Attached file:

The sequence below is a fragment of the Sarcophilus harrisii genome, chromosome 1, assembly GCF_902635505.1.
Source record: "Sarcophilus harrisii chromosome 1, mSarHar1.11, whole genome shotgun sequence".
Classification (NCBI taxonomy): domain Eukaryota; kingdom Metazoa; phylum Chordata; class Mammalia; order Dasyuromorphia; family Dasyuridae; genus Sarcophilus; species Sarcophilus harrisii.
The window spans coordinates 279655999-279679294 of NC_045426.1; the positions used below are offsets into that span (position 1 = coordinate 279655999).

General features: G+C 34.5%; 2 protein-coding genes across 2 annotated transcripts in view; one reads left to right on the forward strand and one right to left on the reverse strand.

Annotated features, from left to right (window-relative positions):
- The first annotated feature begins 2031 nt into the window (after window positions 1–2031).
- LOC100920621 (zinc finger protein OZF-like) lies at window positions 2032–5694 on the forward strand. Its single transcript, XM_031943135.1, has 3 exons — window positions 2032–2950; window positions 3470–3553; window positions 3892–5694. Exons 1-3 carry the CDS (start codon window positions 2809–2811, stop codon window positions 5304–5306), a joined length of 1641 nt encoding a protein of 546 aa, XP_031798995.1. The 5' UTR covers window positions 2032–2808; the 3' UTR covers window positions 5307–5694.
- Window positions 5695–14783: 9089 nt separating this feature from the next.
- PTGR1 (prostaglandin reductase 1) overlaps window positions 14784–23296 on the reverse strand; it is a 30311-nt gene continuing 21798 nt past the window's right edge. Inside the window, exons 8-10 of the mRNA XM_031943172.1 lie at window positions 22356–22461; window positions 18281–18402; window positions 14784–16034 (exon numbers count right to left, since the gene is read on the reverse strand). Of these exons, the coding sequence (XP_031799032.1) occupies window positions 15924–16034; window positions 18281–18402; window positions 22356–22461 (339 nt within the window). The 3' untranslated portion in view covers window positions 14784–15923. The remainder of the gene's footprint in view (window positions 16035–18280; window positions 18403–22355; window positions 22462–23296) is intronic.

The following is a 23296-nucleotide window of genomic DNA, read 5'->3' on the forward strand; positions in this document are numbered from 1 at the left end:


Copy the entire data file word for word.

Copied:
The sequence below is a fragment of the Sarcophilus harrisii genome, chromosome 1, assembly GCF_902635505.1.
Source record: "Sarcophilus harrisii chromosome 1, mSarHar1.11, whole genome shotgun sequence".
Classification (NCBI taxonomy): domain Eukaryota; kingdom Metazoa; phylum Chordata; class Mammalia; order Dasyuromorphia; family Dasyuridae; genus Sarcophilus; species Sarcophilus harrisii.
The window spans coordinates 279655999-279679294 of NC_045426.1; the positions used below are offsets into that span (position 1 = coordinate 279655999).

General features: G+C 34.5%; 2 protein-coding genes across 2 annotated transcripts in view; one reads left to right on the forward strand and one right to left on the reverse strand.

Annotated features, from left to right (window-relative positions):
- The first annotated feature begins 2031 nt into the window (after window positions 1–2031).
- LOC100920621 (zinc finger protein OZF-like) lies at window positions 2032–5694 on the forward strand. Its single transcript, XM_031943135.1, has 3 exons — window positions 2032–2950; window positions 3470–3553; window positions 3892–5694. Exons 1-3 carry the CDS (start codon window positions 2809–2811, stop codon window positions 5304–5306), a joined length of 1641 nt encoding a protein of 546 aa, XP_031798995.1. The 5' UTR covers window positions 2032–2808; the 3' UTR covers window positions 5307–5694.
- Window positions 5695–14783: 9089 nt separating this feature from the next.
- PTGR1 (prostaglandin reductase 1) overlaps window positions 14784–23296 on the reverse strand; it is a 30311-nt gene continuing 21798 nt past the window's right edge. Inside the window, exons 8-10 of the mRNA XM_031943172.1 lie at window positions 22356–22461; window positions 18281–18402; window positions 14784–16034 (exon numbers count right to left, since the gene is read on the reverse strand). Of these exons, the coding sequence (XP_031799032.1) occupies window positions 15924–16034; window positions 18281–18402; window positions 22356–22461 (339 nt within the window). The 3' untranslated portion in view covers window positions 14784–15923. The remainder of the gene's footprint in view (window positions 16035–18280; window positions 18403–22355; window positions 22462–23296) is intronic.

The following is a 23296-nucleotide window of genomic DNA, read 5'->3' on the forward strand; positions in this document are numbered from 1 at the left end: